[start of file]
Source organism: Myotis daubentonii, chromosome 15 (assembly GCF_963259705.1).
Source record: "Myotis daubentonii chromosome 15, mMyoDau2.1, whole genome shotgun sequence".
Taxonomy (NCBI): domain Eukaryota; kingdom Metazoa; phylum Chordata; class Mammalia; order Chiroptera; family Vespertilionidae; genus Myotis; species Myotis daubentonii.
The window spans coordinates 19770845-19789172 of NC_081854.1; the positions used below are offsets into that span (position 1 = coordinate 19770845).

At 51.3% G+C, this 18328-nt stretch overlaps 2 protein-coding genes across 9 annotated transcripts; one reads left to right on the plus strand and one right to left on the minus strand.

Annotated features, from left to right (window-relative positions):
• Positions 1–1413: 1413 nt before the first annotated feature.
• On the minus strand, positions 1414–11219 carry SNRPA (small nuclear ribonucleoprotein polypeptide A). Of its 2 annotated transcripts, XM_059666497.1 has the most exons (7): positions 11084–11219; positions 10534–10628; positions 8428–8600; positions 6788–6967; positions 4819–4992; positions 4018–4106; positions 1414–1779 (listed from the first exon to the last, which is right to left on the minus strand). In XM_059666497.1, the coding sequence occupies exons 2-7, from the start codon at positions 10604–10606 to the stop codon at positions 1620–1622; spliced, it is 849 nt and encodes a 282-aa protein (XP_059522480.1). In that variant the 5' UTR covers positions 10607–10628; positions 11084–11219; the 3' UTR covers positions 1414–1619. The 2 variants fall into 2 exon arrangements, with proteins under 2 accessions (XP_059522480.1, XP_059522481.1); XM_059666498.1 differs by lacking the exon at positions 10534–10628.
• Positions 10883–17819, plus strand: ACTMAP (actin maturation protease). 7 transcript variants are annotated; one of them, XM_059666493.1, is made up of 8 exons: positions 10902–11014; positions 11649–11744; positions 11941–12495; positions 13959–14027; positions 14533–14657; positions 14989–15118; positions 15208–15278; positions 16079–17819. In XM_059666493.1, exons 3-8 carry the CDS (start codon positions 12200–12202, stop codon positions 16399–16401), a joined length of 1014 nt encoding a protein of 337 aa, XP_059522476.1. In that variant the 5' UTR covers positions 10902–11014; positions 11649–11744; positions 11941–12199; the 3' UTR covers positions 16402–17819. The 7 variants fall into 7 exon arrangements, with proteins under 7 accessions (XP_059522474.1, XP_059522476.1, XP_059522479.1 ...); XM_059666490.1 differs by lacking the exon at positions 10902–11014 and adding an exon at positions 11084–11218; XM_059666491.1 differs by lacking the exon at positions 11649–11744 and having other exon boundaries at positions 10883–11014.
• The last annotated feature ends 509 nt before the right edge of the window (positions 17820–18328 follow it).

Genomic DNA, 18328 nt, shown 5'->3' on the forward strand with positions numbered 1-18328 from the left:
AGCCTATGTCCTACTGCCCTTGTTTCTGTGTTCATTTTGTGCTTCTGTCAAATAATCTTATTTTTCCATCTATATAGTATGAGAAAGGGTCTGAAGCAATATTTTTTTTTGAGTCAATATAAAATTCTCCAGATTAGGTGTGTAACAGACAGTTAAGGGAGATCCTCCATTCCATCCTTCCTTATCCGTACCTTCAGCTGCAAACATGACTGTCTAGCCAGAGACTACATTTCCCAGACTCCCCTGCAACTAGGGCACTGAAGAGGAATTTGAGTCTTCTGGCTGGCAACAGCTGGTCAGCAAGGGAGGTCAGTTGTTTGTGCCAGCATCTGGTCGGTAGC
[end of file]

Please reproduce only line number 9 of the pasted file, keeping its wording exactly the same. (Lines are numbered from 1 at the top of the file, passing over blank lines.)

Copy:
• Positions 10883–17819, plus strand: ACTMAP (actin maturation protease). 7 transcript variants are annotated; one of them, XM_059666493.1, is made up of 8 exons: positions 10902–11014; positions 11649–11744; positions 11941–12495; positions 13959–14027; positions 14533–14657; positions 14989–15118; positions 15208–15278; positions 16079–17819. In XM_059666493.1, exons 3-8 carry the CDS (start codon positions 12200–12202, stop codon positions 16399–16401), a joined length of 1014 nt encoding a protein of 337 aa, XP_059522476.1. In that variant the 5' UTR covers positions 10902–11014; positions 11649–11744; positions 11941–12199; the 3' UTR covers positions 16402–17819. The 7 variants fall into 7 exon arrangements, with proteins under 7 accessions (XP_059522474.1, XP_059522476.1, XP_059522479.1 ...); XM_059666490.1 differs by lacking the exon at positions 10902–11014 and adding an exon at positions 11084–11218; XM_059666491.1 differs by lacking the exon at positions 11649–11744 and having other exon boundaries at positions 10883–11014.